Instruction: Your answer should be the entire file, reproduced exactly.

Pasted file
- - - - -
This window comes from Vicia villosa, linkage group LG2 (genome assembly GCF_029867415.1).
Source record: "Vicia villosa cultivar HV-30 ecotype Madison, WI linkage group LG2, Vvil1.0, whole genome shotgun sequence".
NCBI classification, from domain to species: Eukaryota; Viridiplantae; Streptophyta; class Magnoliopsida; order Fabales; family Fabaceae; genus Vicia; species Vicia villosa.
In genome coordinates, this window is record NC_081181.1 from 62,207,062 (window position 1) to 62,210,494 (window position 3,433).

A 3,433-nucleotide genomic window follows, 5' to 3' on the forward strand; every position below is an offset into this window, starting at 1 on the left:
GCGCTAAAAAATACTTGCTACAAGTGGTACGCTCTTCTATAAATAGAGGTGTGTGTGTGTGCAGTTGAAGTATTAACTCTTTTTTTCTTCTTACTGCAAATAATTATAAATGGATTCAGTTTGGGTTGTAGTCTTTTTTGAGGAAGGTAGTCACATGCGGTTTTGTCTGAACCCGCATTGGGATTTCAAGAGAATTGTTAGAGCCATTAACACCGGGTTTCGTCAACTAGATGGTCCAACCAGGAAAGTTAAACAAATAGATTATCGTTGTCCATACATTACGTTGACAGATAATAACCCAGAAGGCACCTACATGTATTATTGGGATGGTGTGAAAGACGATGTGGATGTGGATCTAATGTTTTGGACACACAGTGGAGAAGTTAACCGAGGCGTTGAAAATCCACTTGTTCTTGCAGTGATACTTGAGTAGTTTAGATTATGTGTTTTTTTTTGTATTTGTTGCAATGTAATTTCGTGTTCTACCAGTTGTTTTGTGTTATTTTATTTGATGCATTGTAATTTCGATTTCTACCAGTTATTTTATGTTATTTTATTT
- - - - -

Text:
This window comes from Vicia villosa, linkage group LG2 (genome assembly GCF_029867415.1).
Source record: "Vicia villosa cultivar HV-30 ecotype Madison, WI linkage group LG2, Vvil1.0, whole genome shotgun sequence".
NCBI classification, from domain to species: Eukaryota; Viridiplantae; Streptophyta; class Magnoliopsida; order Fabales; family Fabaceae; genus Vicia; species Vicia villosa.
In genome coordinates, this window is record NC_081181.1 from 62,207,062 (window position 1) to 62,210,494 (window position 3,433).

A 3,433-nucleotide genomic window follows, 5' to 3' on the forward strand; every position below is an offset into this window, starting at 1 on the left:
GCGCTAAAAAATACTTGCTACAAGTGGTACGCTCTTCTATAAATAGAGGTGTGTGTGTGTGCAGTTGAAGTATTAACTCTTTTTTTCTTCTTACTGCAAATAATTATAAATGGATTCAGTTTGGGTTGTAGTCTTTTTTGAGGAAGGTAGTCACATGCGGTTTTGTCTGAACCCGCATTGGGATTTCAAGAGAATTGTTAGAGCCATTAACACCGGGTTTCGTCAACTAGATGGTCCAACCAGGAAAGTTAAACAAATAGATTATCGTTGTCCATACATTACGTTGACAGATAATAACCCAGAAGGCACCTACATGTATTATTGGGATGGTGTGAAAGACGATGTGGATGTGGATCTAATGTTTTGGACACACAGTGGAGAAGTTAACCGAGGCGTTGAAAATCCACTTGTTCTTGCAGTGATACTTGAGTAGTTTAGATTATGTGTTTTTTTTTGTATTTGTTGCAATGTAATTTCGTGTTCTACCAGTTGTTTTGTGTTATTTTATTTGATGCATTGTAATTTCGATTTCTACCAGTTATTTTATGTTATTTTATTT